Relax on the banks of the Chena River, or spend the day hiking and rock climbing at Granite Tors. Wind through the forests on a 4-wheeler. Kayak, canoe or fish arctic graying in the Chena River.
Whatever your passion, the Chena River State Recreation Area delivers.
Getting to the Chena River State Recreation Area
Leaving Fairbanks, take the Steese Highway north to the Chena Hot Springs Road. The Chena River State Recreation Area begins approximately 26.5 miles down Chena Hot Springs Road.
One word of caution – Alaska’s interior is notorious for a phenomenon known as frost heaves. Frigid winter months coupled with dense layers of ice below the earth’s surface make for unstable terrain. Building roads over this constantly shifting landscape can leave some significant bumps, dips, or rolling hills in even the best constructed road. The Chena River Road is no exception – take it easy. You – and your family, RV, glassware, dog, cat, etc. – will thank you later!
Places to Stay
The Chena River State Recreation Area includes three developed campgrounds, able to cater to both the tent camping enthusiast as well as accommodate those with recreational vehicles.
Located near milepost 27 of the Chena River Road, Rosehip Campground provides 37 total sites nestled in the forest.
Tucked way out Chena River Road at milepost 42.8 is the Red Squirrel Campground. Red Squirrel only has 5 sites, but is a beautiful setting, especially during the summer months.
Places to See
Numerous pull-outs exist along the entire stretch of the Chena Hot Springs Road. Find one of these pull-outs, pack a picnic lunch, and hike a short distance down to the banks of the slow-moving Chena River.
With the plentiful sunshine, bask on the banks while wading in the (albeit, cold) water.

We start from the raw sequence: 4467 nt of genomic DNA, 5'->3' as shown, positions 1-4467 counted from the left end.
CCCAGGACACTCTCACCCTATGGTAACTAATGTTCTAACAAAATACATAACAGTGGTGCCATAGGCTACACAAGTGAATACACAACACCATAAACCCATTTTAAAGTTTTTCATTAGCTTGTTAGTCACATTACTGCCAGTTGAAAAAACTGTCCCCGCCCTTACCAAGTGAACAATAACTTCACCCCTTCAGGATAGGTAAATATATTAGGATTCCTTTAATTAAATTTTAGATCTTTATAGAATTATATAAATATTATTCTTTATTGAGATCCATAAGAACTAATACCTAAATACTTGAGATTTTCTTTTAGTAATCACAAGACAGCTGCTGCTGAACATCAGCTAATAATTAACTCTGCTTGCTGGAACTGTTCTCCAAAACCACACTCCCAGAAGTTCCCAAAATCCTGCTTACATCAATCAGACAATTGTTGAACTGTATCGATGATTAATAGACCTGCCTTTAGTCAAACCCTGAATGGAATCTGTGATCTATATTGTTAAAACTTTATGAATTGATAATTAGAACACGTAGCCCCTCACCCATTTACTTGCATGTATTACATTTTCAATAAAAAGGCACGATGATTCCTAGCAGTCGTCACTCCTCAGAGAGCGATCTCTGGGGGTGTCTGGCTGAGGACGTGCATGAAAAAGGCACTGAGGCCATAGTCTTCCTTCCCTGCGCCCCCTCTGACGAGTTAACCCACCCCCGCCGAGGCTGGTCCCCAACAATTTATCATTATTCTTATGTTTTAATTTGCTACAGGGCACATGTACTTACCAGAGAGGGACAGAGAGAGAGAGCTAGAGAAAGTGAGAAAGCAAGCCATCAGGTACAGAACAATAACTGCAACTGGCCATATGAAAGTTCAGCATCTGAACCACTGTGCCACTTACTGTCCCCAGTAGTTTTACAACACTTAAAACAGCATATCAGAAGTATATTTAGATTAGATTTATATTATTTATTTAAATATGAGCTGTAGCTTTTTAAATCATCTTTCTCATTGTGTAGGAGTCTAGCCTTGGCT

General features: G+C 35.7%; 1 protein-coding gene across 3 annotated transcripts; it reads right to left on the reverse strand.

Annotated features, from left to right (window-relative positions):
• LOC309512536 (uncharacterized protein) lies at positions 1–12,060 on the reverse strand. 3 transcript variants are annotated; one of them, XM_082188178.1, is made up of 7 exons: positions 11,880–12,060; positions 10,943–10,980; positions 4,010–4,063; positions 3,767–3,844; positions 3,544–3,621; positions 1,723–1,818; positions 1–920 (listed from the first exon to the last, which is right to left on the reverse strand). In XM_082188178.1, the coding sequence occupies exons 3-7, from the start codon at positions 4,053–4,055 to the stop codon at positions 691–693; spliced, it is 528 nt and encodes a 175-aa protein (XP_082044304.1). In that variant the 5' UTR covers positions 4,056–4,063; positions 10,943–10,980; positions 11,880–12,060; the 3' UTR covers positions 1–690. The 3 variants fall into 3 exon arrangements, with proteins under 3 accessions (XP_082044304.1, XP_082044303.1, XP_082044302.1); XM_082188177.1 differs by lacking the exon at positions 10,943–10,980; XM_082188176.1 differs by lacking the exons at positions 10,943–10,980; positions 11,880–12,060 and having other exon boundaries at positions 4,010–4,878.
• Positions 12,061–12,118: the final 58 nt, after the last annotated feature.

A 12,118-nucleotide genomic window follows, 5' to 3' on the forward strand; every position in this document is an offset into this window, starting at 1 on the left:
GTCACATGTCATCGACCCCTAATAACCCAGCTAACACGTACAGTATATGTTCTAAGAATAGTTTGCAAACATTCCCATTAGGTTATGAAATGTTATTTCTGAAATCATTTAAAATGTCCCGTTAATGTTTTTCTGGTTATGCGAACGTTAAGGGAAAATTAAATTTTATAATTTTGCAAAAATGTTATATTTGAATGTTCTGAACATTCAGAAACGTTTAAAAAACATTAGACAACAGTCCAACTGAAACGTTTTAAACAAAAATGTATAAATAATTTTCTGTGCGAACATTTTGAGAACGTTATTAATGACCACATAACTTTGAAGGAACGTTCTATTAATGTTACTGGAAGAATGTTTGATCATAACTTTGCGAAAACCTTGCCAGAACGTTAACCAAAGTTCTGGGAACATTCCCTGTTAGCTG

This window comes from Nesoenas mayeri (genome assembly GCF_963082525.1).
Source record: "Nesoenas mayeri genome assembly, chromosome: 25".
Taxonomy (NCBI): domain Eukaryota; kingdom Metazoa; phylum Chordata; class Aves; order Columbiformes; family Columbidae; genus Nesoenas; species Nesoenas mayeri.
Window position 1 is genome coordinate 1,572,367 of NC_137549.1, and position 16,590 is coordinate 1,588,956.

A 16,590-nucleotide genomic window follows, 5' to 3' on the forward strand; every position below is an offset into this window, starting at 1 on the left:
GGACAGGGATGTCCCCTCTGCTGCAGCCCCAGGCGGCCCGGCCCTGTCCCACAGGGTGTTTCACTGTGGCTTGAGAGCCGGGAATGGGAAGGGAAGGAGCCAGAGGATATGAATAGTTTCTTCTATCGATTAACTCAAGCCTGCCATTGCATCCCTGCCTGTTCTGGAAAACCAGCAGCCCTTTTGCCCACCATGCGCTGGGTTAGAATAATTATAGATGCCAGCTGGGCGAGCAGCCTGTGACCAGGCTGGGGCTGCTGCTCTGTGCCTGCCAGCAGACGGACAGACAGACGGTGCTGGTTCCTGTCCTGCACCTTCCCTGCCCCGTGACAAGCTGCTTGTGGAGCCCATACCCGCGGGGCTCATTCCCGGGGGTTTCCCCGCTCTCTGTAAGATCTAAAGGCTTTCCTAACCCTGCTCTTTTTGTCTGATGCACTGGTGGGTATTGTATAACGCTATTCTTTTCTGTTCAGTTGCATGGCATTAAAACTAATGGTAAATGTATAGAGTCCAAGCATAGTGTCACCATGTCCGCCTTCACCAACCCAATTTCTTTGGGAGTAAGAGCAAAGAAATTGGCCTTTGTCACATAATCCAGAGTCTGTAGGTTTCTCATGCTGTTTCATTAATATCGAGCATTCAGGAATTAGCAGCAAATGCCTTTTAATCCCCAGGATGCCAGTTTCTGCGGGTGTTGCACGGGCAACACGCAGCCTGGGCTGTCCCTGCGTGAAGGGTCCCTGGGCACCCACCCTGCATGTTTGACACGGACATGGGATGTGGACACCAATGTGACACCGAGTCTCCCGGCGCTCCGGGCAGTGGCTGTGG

After spending time building make-shift rock dams with my son, the muddy riverbed revealed plentiful black sands, sometimes containing gold. Sure enough – after some makeshift panning with nothing but our bare hands, we were able to reveal one tiny flake of gold!
Chena Hot Springs
At the very end of the Chena Hot Springs Road is the area’s namesake: Chena Hot Springs itself. The aptly named Chena Hot Springs Resort is privately owned and operated after being purchased from the State of Alaska in the 1990s. The resort is now a tourist destination for both their work harnessing geothermal energy, as well as to soak in the hot springs.
The resort itself makes a strong effort toward self-sustainability and renewable resources, utilizing the geothermal energy of the hot springs to aid in thawing ground to extend produce growing season, as well as harnessing heated water to drive a steam turbine. Although not quite there yet, the resort soon hopes to produce enough power to unplug and realize their dream of being entirely self-sufficient.
We hope you’ve enjoyed this Discover Your Destination series exploring the Chena River State Recreation Area. Have you visited the Chena River State Recreation Area and come away with an appreciation for this area? Share your story below, and as always, keep exploring!